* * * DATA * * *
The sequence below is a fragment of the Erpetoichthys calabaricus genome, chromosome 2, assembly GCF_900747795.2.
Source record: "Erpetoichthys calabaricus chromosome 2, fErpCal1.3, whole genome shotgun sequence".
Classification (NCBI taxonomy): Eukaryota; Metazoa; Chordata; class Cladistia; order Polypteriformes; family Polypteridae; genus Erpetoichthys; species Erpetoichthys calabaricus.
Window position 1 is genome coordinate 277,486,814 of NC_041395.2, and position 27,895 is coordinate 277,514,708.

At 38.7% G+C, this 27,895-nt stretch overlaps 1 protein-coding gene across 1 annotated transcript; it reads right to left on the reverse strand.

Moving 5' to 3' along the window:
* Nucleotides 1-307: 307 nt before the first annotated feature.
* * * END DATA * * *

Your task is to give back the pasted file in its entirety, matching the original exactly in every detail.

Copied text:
The sequence below is a fragment of the Erpetoichthys calabaricus genome, chromosome 2, assembly GCF_900747795.2.
Source record: "Erpetoichthys calabaricus chromosome 2, fErpCal1.3, whole genome shotgun sequence".
Classification (NCBI taxonomy): Eukaryota; Metazoa; Chordata; class Cladistia; order Polypteriformes; family Polypteridae; genus Erpetoichthys; species Erpetoichthys calabaricus.
Window position 1 is genome coordinate 277,486,814 of NC_041395.2, and position 27,895 is coordinate 277,514,708.

At 38.7% G+C, this 27,895-nt stretch overlaps 1 protein-coding gene across 1 annotated transcript; it reads right to left on the reverse strand.

Moving 5' to 3' along the window:
* Nucleotides 1-307: 307 nt before the first annotated feature.